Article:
By; ALEX UANGBAOJE, Kaduna
The National Orientation Agency (NOA) in collaboration with the UN Children’s Education Fund (UNICEF) is partnering with the National Youth Service Corps (NYSC) to tackle malnutrition in Kaduna State.
Malam Lawal Haruna, the NOA Deputy Director in Kaduna State, who is UNICEF’s focal person in the agency, disclosed this in Kaduna on Thursday.
Haruna said with the partnership, corps members serving in Kaduna State would be mobilised and trained to promote maternal, adolescent, infant and young child feeding to reduce maternal and child malnutrition.
He said the corps members would be trained on basic concept of nutrition and would be educated on the nutritional status of women and children across the communities where they would carry out their primary assignments.
Haruna said they would equally be trained as drama facilitators and would be supported to identify stakeholders and community volunteers they could work with in entrenching good nutritional habits in Kaduna communities.
According to him, the corps members will play a key role of identifying and mobilising community members, and community volunteers for the promotion of adequate maternal, adolescent, infant and young child feeding practice.
“They will also be expected to divide the community volunteers into drama groups, and train the volunteers on how to use drama to mobilise and improve community members’ knowledge on good nutrition,” he said.
Haruna said the activity would be carried out in 10 selected local government areas of the state namely – Jaba, Jema’a, Kaduna North, Kaduna South, Kachia, Igabi, Chikun, Kajuru and Makarfi and Lere.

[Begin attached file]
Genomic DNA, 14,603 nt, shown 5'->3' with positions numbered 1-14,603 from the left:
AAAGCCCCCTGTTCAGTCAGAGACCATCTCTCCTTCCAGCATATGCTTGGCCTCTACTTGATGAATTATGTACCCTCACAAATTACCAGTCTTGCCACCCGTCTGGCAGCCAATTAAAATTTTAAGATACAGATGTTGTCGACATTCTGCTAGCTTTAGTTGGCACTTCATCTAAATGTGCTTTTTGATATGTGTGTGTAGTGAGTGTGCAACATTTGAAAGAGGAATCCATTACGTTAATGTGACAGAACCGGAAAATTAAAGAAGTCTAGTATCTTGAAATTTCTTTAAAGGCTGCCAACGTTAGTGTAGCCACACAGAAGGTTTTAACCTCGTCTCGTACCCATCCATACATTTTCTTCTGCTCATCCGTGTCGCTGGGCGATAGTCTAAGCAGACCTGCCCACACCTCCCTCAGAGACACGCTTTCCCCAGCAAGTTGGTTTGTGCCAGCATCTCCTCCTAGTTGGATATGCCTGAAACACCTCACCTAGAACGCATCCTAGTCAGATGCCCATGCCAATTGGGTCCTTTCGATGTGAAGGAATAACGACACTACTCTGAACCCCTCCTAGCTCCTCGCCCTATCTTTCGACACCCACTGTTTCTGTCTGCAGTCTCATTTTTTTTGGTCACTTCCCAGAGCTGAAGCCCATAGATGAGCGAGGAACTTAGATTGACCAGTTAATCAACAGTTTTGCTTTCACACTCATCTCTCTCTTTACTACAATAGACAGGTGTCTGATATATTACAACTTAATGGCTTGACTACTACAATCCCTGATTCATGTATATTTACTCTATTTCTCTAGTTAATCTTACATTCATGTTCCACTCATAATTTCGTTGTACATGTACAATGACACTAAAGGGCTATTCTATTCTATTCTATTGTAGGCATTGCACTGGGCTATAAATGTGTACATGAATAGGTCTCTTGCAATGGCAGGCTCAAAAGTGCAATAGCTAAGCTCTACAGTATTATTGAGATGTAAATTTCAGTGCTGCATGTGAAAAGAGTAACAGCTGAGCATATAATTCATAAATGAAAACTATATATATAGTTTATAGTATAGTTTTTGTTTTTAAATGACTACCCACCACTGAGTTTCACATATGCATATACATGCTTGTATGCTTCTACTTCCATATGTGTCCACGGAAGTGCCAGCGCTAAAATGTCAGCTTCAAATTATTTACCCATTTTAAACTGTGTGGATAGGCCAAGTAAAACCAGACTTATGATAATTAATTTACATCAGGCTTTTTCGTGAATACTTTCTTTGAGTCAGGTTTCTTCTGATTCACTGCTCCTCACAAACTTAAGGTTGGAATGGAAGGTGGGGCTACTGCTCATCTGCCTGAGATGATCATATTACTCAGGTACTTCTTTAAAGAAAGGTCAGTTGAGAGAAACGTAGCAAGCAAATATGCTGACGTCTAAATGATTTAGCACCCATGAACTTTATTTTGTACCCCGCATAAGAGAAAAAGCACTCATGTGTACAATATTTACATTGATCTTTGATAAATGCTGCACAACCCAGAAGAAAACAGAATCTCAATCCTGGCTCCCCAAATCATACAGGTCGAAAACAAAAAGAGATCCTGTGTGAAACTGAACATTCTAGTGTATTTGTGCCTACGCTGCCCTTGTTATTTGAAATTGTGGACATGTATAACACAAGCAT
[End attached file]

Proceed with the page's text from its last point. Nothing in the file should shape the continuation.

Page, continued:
The NOA boss said mobilising the corps members was crucial to winning the war against malnutrition in the state, stressing that the youths had always been the arrow head of progressive change in societies.
“This is because the youths are very energetic and form the engine room for any progressive movement as the most vibrant and active segment of the society and on whose shoulders lay the future of every society.
“We have already addressed about 1, 000 corps members currently in camp on the issue and they are enthusiastic to participate as facilitators in promoting good maternal adolescent, infant and young child feeding.
“We will be meeting them at zonal levels to give them drama orientation for effective community engagement through Theatre for Development (TFD) and other dialogue sessions,’’ Haruna said.
UNICEF Nutrition Specialist, Kaduna Field Office, Chinwe Ezeife, said working with the corps members would help to curb the prevalence of malnutrition and reduce maternal and child deaths.
“Early initiation of breastfeeding in Kaduna State is 38.6 per cent, while practice of exclusive breastfeeding is as low as 6.2 per cent and a minimum dietary diversity of 44.5 per cent.
“These, among other factors were responsible for the high level of underweight children under the age of five, which stood at 34 per cent and stunted children at 37 per cent.
“If nothing is done, eight per cent of under-five children in the state are more likely to die of severe acute malnutrition before their fifth birthday,” she said.
Ezeife expressed optimism that much would be achieved with the corps members on board in promoting good nutritional habit as part of their national service in their various communities of primary assignment.